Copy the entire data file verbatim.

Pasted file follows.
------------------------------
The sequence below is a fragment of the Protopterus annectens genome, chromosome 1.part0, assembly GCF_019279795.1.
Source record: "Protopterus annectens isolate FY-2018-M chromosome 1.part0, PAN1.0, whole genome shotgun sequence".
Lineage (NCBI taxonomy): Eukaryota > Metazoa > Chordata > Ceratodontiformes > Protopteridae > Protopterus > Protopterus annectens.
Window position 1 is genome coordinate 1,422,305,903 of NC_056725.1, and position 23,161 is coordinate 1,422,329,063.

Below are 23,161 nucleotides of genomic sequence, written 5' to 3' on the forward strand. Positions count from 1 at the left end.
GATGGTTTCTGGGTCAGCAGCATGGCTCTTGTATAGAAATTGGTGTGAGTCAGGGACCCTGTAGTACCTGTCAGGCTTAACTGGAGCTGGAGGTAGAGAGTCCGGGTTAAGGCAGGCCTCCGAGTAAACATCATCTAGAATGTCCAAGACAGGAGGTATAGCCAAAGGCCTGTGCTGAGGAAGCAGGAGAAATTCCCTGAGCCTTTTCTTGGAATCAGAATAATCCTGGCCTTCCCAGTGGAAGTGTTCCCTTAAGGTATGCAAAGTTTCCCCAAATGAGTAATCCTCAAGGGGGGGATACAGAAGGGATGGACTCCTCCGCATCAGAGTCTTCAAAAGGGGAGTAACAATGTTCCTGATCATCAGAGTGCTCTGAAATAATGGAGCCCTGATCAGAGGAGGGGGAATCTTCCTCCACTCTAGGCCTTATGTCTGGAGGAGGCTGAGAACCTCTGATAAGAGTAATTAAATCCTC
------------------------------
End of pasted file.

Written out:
The sequence below is a fragment of the Protopterus annectens genome, chromosome 1.part0, assembly GCF_019279795.1.
Source record: "Protopterus annectens isolate FY-2018-M chromosome 1.part0, PAN1.0, whole genome shotgun sequence".
Lineage (NCBI taxonomy): Eukaryota > Metazoa > Chordata > Ceratodontiformes > Protopteridae > Protopterus > Protopterus annectens.
Window position 1 is genome coordinate 1,422,305,903 of NC_056725.1, and position 23,161 is coordinate 1,422,329,063.

Below are 23,161 nucleotides of genomic sequence, written 5' to 3' on the forward strand. Positions count from 1 at the left end.
GATGGTTTCTGGGTCAGCAGCATGGCTCTTGTATAGAAATTGGTGTGAGTCAGGGACCCTGTAGTACCTGTCAGGCTTAACTGGAGCTGGAGGTAGAGAGTCCGGGTTAAGGCAGGCCTCCGAGTAAACATCATCTAGAATGTCCAAGACAGGAGGTATAGCCAAAGGCCTGTGCTGAGGAAGCAGGAGAAATTCCCTGAGCCTTTTCTTGGAATCAGAATAATCCTGGCCTTCCCAGTGGAAGTGTTCCCTTAAGGTATGCAAAGTTTCCCCAAATGAGTAATCCTCAAGGGGGGGATACAGAAGGGATGGACTCCTCCGCATCAGAGTCTTCAAAAGGGGAGTAACAATGTTCCTGATCATCAGAGTGCTCTGAAATAATGGAGCCCTGATCAGAGGAGGGGGAATCTTCCTCCACTCTAGGCCTTATGTCTGGAGGAGGCTGAGAACCTCTGATAAGAGTAATTAAATCCTC